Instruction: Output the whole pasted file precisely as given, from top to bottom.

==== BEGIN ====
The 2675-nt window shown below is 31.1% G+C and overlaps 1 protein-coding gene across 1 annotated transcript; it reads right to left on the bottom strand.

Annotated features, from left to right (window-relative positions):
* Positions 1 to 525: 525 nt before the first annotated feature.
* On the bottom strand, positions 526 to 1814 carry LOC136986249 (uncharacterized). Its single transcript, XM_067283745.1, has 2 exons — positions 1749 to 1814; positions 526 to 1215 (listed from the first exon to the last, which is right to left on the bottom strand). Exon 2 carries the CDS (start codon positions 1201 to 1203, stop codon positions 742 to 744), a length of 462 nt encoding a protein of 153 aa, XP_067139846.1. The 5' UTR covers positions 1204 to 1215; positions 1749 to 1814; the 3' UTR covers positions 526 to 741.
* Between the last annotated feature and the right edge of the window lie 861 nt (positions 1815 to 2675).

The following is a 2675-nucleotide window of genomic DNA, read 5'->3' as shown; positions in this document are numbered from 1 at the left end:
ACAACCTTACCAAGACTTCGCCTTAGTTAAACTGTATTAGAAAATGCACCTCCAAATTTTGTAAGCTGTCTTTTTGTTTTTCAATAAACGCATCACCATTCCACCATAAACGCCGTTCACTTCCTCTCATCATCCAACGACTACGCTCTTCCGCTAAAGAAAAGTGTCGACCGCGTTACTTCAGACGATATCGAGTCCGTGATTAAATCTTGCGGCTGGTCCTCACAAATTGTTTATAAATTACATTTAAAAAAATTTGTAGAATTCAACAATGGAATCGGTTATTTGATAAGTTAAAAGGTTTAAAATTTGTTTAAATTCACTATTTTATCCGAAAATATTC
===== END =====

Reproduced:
The 2675-nt window shown below is 31.1% G+C and overlaps 1 protein-coding gene across 1 annotated transcript; it reads right to left on the bottom strand.

Annotated features, from left to right (window-relative positions):
* Positions 1 to 525: 525 nt before the first annotated feature.
* On the bottom strand, positions 526 to 1814 carry LOC136986249 (uncharacterized). Its single transcript, XM_067283745.1, has 2 exons — positions 1749 to 1814; positions 526 to 1215 (listed from the first exon to the last, which is right to left on the bottom strand). Exon 2 carries the CDS (start codon positions 1201 to 1203, stop codon positions 742 to 744), a length of 462 nt encoding a protein of 153 aa, XP_067139846.1. The 5' UTR covers positions 1204 to 1215; positions 1749 to 1814; the 3' UTR covers positions 526 to 741.
* Between the last annotated feature and the right edge of the window lie 861 nt (positions 1815 to 2675).

The following is a 2675-nucleotide window of genomic DNA, read 5'->3' as shown; positions in this document are numbered from 1 at the left end:
ACAACCTTACCAAGACTTCGCCTTAGTTAAACTGTATTAGAAAATGCACCTCCAAATTTTGTAAGCTGTCTTTTTGTTTTTCAATAAACGCATCACCATTCCACCATAAACGCCGTTCACTTCCTCTCATCATCCAACGACTACGCTCTTCCGCTAAAGAAAAGTGTCGACCGCGTTACTTCAGACGATATCGAGTCCGTGATTAAATCTTGCGGCTGGTCCTCACAAATTGTTTATAAATTACATTTAAAAAAATTTGTAGAATTCAACAATGGAATCGGTTATTTGATAAGTTAAAAGGTTTAAAATTTGTTTAAATTCACTATTTTATCCGAAAATATTC